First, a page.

Awards for Adelman, Gore and Paul come from commissioners
As Women’s History Month comes to a close, three dedicated professionals – who are making history – earned certificates of excellence for exemplary and dedicated service from the Burlington County Board of Commissioners.
Sarah Adelman, commissioner of the New Jersey Department of Human Services, has helped the state get through COVID and is looking to the future.
She recently announced that child-care centers and Head Start/Early Head Start programs can now apply online for the Thriving by Three Infant and Toddler Child Care Grant. The funds will help providers expand their capacity for infants and toddlers, and increase high quality childcare services available to families.
“These new state investments continue our goal to make quality and affordable child care a reality to New Jersey’s working families,” Adelman said. “These grants are another step to strengthen our early-childhood education system and provide more access to high-quality child care services to working families.”
Caisse Gore, an eighth-grade teacher in the Moorestown school district, is the founder of the Jadon Strong Foundation, a nonprofit dedicated to assisting families of pediatric brain cancer patients by providing emergency financial assistance for groceries, meals and care packages, according to county spokesperson David Levinsky.
Gore’s organization held its first Night of Hope winter gala in February and is currently making plans for a second annual 5K run/walk on Sunday, May 21, at Moorestown High School.
Joyce Paul, a Burlington Township councilwoman for nine years, was the first African American woman to serve as council president. She serves on the township’s zoning board and Green Team and is liaison to the recreation commission and board of education.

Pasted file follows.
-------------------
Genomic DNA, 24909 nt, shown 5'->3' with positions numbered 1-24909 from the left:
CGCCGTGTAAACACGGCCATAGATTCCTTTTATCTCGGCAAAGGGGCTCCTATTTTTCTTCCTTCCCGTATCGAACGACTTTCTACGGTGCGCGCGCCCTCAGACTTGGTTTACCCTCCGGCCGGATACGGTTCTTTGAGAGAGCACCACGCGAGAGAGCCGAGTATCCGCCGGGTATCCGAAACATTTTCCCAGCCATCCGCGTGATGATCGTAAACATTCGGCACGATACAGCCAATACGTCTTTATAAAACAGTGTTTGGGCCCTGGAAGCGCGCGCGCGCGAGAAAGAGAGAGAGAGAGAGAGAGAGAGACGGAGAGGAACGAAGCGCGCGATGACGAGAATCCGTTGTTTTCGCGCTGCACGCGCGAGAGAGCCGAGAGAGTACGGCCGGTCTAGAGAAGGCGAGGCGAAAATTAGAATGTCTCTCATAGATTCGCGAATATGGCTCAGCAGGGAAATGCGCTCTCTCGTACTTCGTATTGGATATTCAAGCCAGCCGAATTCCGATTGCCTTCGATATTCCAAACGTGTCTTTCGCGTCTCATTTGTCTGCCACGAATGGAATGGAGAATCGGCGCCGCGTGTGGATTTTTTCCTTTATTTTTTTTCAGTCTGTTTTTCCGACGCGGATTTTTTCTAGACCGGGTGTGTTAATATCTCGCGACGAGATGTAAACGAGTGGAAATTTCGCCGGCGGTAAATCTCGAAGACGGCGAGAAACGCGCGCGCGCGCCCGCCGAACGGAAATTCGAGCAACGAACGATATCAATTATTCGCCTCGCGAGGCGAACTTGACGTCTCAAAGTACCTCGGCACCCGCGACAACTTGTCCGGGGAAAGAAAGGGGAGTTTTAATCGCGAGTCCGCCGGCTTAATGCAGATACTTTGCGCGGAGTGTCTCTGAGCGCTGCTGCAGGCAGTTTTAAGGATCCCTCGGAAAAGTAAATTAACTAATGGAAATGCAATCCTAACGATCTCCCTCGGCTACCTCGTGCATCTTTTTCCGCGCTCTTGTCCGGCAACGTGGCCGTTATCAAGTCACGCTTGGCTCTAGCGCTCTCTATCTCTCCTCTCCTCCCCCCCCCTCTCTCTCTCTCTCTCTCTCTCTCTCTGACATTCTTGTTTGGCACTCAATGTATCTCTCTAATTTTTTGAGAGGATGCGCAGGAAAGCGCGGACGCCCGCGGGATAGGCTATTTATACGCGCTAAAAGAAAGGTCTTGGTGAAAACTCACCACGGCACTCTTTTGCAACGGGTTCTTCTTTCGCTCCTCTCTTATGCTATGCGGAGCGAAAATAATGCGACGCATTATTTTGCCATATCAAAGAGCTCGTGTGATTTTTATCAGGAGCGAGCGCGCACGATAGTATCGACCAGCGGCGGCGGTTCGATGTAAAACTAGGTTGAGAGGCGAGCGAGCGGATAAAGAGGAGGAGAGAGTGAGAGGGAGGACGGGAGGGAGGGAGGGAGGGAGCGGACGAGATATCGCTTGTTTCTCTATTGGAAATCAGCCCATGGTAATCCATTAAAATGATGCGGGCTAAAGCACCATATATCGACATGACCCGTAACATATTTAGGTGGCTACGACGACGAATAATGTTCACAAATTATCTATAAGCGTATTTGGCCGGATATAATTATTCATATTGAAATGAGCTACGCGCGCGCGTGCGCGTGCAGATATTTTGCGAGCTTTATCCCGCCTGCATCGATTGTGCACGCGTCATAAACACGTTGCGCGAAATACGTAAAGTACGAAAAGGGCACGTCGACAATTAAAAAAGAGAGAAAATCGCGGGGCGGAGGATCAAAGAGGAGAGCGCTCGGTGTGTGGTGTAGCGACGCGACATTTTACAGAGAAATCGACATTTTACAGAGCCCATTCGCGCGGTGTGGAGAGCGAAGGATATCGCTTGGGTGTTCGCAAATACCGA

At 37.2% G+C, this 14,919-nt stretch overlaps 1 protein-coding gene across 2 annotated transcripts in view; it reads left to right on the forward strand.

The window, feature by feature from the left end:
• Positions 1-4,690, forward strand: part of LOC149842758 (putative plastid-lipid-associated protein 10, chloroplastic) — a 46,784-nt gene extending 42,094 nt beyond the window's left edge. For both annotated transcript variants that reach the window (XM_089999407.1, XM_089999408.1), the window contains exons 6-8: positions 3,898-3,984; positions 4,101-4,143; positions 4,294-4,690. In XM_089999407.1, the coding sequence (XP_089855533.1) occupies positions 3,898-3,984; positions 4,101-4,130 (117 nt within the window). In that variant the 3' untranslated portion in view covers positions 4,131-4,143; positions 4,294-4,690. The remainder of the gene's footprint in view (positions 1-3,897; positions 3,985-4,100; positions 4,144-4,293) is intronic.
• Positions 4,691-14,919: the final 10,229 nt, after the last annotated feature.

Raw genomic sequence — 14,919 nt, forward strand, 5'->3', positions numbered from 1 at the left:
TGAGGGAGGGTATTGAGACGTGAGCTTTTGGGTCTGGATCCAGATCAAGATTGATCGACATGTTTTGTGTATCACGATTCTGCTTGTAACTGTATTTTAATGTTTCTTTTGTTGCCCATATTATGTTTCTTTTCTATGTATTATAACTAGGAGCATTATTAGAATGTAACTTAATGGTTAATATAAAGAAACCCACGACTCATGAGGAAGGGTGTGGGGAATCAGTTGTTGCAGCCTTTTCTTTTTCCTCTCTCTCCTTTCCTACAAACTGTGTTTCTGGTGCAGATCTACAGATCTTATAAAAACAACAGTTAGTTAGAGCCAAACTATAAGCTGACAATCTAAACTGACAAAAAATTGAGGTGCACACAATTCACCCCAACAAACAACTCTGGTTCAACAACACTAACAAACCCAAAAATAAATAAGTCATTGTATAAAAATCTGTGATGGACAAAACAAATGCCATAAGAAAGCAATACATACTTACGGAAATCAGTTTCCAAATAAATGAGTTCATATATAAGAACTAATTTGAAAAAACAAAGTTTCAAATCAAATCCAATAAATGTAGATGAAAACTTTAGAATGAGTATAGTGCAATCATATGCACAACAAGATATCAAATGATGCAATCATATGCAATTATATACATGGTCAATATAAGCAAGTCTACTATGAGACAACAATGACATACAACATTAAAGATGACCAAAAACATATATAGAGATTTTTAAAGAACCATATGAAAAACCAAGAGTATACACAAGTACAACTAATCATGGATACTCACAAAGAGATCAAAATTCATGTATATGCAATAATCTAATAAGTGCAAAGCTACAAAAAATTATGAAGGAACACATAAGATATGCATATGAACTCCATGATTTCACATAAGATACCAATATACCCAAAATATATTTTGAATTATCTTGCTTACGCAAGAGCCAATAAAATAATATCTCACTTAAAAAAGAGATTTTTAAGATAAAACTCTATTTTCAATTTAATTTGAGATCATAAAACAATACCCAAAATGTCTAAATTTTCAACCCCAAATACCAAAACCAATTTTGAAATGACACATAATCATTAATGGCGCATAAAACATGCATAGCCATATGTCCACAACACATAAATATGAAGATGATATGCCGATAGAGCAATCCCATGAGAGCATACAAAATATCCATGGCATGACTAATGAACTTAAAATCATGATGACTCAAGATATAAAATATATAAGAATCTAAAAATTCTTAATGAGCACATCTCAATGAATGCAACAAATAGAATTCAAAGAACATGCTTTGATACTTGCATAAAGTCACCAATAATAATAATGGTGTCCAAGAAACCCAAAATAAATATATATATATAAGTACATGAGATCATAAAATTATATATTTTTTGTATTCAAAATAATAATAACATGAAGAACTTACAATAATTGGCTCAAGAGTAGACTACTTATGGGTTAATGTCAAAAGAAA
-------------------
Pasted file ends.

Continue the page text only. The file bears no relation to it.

Levinsky said Paul has been an active volunteer with the Christ Baptist Church in Burlington and its prison, youth and feed the hungry ministries. She has also made several missionary trips to Haiti to deliver food and supplies to hurricane victims.
“Commissioner Sarah Adelman, Caisse Gore and Councilwoman Joyce Paul have remarkable stories and are doing great things for Burlington County and our communities,” said Commissioner Allison Eckel, who presented the certificates along with Commissioner Director Felicia Hopson.
“By spotlighting them, we hope to inspire more women to step forward and take on leadership roles to build on Burlington County’s legacy of outstanding women achievers,” Eckel noted.
“The list of women leaders and trailblazers from Burlington County is extraordinary and includes people like Alice Paul, Elizabeth White, Charity Still and Ethel Lawrence,” Hopson remarked. “Each of these women charged through barriers and overcame discrimination and exclusion to help change our state, nation and world for the better.
“While we honor these heroic women from our past, we also want to recognize the women of Burlington County who are helping to lead, mentor and advocate for equality today,” Eckel said.
“Women’s History Month is an especially poignant time to recognize not just the accomplishments of women from the past, but also the phenomenal women who are change makers today,” said State Sen. Troy Singleton.
“I have worked personally with Sarah, Caisee and Joyce over the years and this honor is so well deserved,” he added. “I am confident that they will each continue to make a difference here in Burlington County.”